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Pakistan extends detention of Lashkar-linked charity chief

world Updated: Mar 09, 2009 19:16 IST

AFP
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Pakistan on Monday extended the house arrest of the head of a charity widely viewed as a front for the banned Islamist group that India blames for the Mumbai attacks.

A panel of three judges from the Lahore High Court extended the detention of Jamaat-ud-Dawa chief Hafiz Mohammad Saeed and three other members of his party for 60 days, the board's registrar Syed Nasir Ali Shah told reporters.

Saeed, with five other Dawa leaders -- Amir Hamza, Mufti Abdul Rehman, Yasin Baloch, retired colonel Nazir Ahmed and Qazi Kashif Niaz -- were produced before the review board amid tight security.

Their previous detention period expired on Monday. The judges ordered the release of Qazi Kashif and Yasin Baloch, Shah said.

The board, headed by Justice Najmuz Zaman, ordered the government to pay a "subsistence allowance" of 25,000 rupees (311 dollars) per month to the family of each detainee for the detention period, Shah added.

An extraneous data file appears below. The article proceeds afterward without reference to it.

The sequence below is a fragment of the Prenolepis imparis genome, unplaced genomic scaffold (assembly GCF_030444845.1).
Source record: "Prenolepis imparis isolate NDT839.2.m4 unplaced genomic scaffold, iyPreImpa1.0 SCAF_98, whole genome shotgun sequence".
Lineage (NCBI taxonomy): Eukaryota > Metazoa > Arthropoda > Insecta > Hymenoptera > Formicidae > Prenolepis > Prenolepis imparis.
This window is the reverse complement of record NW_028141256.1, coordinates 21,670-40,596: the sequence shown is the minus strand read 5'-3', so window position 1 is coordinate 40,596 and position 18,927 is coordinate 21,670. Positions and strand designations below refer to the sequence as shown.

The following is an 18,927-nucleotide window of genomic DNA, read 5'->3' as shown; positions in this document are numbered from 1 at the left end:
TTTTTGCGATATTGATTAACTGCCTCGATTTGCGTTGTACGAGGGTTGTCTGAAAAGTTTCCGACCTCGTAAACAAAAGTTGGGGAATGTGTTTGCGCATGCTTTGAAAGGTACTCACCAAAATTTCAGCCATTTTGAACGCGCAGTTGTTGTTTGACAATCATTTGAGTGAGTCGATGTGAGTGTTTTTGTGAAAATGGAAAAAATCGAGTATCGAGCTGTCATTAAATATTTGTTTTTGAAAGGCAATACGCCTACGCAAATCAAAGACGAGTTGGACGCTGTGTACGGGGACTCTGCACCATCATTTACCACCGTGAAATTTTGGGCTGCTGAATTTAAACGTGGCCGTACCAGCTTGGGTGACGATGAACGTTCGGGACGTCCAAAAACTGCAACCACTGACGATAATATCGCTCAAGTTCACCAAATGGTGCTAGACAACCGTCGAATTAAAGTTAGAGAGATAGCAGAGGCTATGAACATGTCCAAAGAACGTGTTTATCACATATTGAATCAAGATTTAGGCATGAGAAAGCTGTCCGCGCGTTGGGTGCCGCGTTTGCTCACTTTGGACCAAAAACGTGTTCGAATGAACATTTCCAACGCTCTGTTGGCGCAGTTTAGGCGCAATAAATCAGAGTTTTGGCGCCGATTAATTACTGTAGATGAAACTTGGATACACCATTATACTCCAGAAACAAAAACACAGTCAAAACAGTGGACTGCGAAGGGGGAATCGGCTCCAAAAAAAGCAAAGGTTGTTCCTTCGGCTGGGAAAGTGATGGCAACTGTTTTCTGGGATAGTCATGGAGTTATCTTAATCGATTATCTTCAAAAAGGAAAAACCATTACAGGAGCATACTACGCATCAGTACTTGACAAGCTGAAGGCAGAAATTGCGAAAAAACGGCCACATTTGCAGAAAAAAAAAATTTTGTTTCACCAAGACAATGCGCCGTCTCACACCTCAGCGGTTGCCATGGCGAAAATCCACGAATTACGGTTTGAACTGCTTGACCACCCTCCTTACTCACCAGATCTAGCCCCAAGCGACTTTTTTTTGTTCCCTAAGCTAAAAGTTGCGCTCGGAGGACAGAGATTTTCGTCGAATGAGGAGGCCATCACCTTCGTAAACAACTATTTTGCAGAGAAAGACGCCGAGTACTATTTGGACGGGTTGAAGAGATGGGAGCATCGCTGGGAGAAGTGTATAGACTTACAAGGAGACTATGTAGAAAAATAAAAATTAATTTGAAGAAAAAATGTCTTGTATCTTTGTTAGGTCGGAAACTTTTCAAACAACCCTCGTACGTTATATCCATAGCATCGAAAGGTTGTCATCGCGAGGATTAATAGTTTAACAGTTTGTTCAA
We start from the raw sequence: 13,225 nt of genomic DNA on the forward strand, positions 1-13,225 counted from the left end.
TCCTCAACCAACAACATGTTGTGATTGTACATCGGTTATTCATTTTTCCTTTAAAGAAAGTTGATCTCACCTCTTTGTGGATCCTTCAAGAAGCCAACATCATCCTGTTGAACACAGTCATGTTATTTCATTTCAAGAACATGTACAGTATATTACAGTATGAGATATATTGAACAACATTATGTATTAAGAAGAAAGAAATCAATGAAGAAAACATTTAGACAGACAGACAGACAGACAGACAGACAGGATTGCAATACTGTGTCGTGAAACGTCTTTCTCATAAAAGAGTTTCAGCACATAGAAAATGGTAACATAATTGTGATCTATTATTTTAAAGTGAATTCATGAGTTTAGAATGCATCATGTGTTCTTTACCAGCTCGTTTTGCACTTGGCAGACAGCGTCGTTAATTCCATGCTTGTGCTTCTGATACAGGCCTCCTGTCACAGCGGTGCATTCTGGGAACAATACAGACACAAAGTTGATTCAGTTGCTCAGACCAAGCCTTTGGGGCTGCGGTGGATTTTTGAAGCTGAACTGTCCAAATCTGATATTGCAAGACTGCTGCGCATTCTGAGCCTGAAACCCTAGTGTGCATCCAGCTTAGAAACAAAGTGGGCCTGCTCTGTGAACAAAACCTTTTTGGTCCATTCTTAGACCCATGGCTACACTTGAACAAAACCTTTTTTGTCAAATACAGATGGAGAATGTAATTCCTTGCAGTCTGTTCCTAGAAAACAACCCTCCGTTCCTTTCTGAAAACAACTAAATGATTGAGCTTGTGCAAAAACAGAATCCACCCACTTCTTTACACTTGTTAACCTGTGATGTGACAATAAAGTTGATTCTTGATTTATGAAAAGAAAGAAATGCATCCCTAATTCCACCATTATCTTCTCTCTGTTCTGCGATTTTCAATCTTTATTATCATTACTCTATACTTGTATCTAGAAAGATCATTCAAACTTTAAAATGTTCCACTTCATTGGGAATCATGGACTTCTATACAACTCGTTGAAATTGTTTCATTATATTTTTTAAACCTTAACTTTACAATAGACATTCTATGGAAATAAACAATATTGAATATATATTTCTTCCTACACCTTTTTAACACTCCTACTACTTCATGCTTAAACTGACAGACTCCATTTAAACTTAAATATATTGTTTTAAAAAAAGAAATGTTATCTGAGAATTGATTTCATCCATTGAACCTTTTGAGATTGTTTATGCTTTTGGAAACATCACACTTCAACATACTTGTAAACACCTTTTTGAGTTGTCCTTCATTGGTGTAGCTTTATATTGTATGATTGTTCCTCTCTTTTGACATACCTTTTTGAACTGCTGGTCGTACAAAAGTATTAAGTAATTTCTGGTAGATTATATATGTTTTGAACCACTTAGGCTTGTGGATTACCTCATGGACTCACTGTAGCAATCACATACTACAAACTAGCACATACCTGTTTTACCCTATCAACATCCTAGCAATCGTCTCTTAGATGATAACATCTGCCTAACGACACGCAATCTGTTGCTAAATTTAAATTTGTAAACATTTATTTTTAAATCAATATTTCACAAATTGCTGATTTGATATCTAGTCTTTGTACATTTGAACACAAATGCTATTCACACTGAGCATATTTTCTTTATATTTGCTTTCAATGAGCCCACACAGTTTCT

Pakistan placed Saeed and several top Dawa leaders under house arrest in early December when police closed its offices across the country after the UN Security Council declared the charity a terror group.

Saeed founded the outlawed Kashmiri militant Lashkar-e-Taiba (LeT), which India blamed for the November attacks on Mumbai.

Islamabad came under international pressure to place him and other Dawa members under house arrest.

India says the charity is a front for LeT, which it also accuses of an attack on its parliament in 2001 that pushed the two neighbours to the brink of war, and has demanded that Pakistan outlaw the organisation.

Dawa is one of Pakistan's biggest charities and is known across the country for its relief work after the 2005 earthquake in Kashmir.

The United States also views the charity, which operates out of a sprawling headquarters near Lahore, as a terror group.

The group denies all terror accusations.

The Mumbai attacks, which left 165 people dead, soured a five-year peace process between the nuclear-armed South Asian rivals.